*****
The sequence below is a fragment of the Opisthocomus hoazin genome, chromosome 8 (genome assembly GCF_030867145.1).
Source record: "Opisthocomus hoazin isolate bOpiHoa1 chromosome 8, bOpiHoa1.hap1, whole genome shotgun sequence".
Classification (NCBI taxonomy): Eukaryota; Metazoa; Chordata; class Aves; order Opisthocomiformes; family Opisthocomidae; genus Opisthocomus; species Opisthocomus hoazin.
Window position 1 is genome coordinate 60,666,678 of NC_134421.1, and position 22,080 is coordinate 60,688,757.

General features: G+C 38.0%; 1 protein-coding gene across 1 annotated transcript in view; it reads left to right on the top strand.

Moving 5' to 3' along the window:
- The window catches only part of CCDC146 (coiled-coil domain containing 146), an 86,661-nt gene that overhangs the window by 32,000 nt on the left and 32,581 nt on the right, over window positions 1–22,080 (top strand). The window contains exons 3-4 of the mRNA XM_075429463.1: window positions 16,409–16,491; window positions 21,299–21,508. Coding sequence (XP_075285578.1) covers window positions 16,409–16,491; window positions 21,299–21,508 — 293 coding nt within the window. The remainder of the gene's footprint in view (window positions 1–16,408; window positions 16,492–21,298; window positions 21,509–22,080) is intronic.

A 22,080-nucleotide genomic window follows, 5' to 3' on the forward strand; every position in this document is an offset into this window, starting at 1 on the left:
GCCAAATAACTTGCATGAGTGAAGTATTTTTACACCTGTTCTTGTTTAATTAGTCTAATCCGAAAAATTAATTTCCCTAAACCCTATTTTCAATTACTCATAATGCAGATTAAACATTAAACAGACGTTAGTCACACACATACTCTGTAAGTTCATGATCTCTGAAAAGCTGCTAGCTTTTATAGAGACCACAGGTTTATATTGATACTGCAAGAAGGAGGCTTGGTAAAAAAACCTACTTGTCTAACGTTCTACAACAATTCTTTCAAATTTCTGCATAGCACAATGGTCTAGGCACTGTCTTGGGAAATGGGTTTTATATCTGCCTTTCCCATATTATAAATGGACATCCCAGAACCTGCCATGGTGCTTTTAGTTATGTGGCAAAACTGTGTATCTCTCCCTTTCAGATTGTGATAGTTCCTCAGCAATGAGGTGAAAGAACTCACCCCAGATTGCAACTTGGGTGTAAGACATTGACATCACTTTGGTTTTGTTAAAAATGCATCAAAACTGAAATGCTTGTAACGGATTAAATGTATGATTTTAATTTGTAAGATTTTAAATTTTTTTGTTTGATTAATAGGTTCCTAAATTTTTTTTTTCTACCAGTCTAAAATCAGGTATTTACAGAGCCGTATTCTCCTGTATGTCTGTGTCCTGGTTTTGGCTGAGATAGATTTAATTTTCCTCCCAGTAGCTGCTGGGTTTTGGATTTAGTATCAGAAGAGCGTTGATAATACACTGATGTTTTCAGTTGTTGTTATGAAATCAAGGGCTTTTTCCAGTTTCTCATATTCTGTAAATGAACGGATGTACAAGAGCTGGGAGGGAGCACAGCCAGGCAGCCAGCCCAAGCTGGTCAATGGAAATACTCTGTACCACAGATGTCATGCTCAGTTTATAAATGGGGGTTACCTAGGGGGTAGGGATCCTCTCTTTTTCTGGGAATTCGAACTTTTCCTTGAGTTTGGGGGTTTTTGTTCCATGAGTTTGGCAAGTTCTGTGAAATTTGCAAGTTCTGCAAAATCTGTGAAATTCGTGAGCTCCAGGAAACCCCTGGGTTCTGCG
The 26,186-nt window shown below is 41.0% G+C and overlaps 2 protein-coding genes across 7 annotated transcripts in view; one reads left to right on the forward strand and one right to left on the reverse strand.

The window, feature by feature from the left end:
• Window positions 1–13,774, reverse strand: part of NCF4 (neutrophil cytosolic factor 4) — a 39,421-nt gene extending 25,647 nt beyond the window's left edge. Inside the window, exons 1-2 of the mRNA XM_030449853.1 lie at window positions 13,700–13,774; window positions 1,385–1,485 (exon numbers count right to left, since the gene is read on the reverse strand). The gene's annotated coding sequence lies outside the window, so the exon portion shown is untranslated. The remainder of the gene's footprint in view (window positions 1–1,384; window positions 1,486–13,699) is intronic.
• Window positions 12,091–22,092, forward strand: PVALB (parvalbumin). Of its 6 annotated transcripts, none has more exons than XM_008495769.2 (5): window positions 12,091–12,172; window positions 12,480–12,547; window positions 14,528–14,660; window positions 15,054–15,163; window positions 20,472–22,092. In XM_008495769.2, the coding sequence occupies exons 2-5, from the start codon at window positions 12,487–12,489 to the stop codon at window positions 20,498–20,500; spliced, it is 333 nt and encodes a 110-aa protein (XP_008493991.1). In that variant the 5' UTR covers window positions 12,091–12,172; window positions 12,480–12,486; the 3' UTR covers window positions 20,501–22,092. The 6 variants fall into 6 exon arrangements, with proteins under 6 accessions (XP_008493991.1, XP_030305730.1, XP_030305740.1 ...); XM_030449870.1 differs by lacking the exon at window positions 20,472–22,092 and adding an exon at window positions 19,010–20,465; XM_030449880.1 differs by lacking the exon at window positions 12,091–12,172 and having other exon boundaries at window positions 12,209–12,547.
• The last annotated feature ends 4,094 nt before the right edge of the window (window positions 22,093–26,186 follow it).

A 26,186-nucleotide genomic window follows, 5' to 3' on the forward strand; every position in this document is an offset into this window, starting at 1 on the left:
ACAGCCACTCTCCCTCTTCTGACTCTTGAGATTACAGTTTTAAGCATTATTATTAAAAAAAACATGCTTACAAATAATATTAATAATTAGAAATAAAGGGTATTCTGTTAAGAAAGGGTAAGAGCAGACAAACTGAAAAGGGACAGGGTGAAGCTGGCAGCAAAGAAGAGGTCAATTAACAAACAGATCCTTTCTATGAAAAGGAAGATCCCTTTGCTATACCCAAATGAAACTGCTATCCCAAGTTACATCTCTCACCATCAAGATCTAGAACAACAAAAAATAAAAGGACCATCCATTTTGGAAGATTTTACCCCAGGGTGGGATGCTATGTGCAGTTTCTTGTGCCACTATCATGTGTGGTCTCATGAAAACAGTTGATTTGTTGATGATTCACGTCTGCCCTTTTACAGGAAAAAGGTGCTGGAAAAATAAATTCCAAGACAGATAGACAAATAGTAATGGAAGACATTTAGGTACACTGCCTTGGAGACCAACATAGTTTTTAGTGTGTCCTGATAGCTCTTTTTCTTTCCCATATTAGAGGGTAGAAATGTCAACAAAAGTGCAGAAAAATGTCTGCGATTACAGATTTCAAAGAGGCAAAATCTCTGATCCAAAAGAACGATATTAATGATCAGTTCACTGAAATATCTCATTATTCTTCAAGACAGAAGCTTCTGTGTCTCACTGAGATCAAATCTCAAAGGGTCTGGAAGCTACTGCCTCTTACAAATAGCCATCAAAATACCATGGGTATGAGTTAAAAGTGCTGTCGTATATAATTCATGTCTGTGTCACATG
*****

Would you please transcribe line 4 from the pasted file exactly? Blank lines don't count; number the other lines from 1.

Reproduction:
Window position 1 is genome coordinate 60,666,678 of NC_134421.1, and position 22,080 is coordinate 60,688,757.